July 29

July 29, 1938 – The Donald and Goofy Short Film The Fox Hunt is Released to Theaters

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“Come on out, you big palooka, or I’ll come in after you! What kind of a fox hunt do you think this is?”

On July 29, 1938, the Donald Duck and Goofy short film The Fox Hunt premiered in theaters. It was directed by Ben Sharpsteen, and was the second short in the series starring both characters. The short also features cameos by Mickey, Minnie, Horace Horsecollar, and Clara Cluck.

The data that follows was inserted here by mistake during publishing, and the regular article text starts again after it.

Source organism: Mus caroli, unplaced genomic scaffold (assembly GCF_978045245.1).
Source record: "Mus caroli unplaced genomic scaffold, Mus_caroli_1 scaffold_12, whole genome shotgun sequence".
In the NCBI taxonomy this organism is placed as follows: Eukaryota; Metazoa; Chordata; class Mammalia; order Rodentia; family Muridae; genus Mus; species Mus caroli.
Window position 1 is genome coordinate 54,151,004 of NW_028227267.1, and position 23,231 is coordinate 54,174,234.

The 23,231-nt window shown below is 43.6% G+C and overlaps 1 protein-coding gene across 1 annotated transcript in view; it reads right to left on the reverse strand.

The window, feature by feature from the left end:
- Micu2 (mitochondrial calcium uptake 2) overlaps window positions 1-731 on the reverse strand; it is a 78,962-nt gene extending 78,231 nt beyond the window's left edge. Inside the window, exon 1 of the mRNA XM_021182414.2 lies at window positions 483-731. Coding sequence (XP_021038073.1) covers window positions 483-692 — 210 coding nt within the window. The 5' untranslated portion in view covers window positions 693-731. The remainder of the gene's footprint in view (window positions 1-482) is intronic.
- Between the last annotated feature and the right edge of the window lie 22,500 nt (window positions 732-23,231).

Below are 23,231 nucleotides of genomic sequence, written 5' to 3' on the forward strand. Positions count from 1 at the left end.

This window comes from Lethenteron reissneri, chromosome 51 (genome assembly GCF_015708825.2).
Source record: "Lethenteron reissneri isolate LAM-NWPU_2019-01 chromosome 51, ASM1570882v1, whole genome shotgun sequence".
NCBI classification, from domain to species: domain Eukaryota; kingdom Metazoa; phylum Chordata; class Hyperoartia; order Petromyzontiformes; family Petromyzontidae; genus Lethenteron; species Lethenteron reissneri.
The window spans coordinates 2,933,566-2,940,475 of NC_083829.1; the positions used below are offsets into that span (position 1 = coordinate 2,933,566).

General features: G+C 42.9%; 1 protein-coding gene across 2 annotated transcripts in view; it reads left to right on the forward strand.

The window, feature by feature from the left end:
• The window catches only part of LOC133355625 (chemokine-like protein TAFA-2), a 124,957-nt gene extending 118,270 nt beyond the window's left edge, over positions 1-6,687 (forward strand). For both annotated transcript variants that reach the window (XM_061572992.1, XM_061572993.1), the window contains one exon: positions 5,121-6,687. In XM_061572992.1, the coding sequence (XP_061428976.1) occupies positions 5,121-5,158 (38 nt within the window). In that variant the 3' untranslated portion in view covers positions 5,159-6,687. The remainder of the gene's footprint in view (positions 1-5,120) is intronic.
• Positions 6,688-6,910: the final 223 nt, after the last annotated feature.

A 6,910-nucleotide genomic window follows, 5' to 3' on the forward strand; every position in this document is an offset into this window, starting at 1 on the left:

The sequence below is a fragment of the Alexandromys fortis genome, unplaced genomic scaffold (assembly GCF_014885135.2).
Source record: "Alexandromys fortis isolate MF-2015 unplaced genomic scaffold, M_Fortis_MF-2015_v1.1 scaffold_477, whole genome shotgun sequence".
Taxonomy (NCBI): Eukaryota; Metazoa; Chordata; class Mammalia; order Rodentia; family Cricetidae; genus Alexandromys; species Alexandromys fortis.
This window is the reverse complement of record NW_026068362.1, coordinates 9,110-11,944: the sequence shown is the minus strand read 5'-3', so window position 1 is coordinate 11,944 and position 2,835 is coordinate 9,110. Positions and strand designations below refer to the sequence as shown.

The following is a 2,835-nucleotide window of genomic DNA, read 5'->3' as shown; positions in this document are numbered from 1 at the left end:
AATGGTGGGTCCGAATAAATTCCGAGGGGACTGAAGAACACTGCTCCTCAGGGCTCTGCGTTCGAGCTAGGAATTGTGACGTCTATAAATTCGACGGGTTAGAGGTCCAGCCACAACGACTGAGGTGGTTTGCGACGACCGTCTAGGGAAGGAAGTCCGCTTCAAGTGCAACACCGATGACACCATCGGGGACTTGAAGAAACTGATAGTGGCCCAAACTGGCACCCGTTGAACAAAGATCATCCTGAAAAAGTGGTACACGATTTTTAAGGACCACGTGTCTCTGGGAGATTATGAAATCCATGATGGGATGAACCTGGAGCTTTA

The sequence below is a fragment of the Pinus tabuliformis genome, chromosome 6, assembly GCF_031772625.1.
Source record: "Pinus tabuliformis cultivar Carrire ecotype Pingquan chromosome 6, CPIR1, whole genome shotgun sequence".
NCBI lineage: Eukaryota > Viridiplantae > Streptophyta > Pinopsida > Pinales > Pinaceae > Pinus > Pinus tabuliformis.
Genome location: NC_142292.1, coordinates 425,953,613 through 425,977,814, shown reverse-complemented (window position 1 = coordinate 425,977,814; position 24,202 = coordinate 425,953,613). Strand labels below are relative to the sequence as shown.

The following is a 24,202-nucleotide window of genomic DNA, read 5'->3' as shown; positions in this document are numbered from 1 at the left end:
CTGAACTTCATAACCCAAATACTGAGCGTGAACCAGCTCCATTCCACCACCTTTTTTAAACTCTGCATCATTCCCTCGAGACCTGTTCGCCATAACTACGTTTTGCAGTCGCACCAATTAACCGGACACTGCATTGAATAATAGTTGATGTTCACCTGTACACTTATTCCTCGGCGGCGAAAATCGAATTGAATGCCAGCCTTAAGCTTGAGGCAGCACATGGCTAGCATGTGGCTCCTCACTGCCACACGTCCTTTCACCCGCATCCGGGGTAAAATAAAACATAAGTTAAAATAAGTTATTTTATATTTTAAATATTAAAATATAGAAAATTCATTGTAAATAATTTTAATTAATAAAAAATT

Early in the morning, the riders head off on their fox hunt, with Donald holding the leashes of the bloodhounds and struggling with keeping them in line. Meanwhile, Goofy is gaily riding his horse until he runs into a tree, finding the fox hiding inside. He alerts Donald, and the chase is on, with the bloodhounds dragging Donald with them helplessly. Donald is thrown from their leashes when he is rammed into a tree, and is trampled by the rest of the riders. Goofy has his own problems when it is revealed that his horse is afraid to jump. Goofy decides to teach his horse how to jump, and is successful, with the horse landing on Goofy’s head. The two start splashing around in the pond on the other side of the hedge. Donald decides to chase after the fox on foot, and corners him into a hole. The fox manages to sneak away and bring Donald into a teasing game of hide and seek. Donald places a large boulder over one of the holes in the ground and blows his trumpet into the other one, thinking it will blow the fox out, but manages to send the boulder flying into the air and landing on Donald’s head. After using a rather ginormous puff of air, Donald is able to push the fox out from underground, and grabs it by the tail. The fox pulls Donald into a log, and Donald announces that he has caught the fox – only to find that in the scuffle, he has a skunk instead. Donald flees as fast as his legs will carry him before he gets sprayed by the miffed skunk.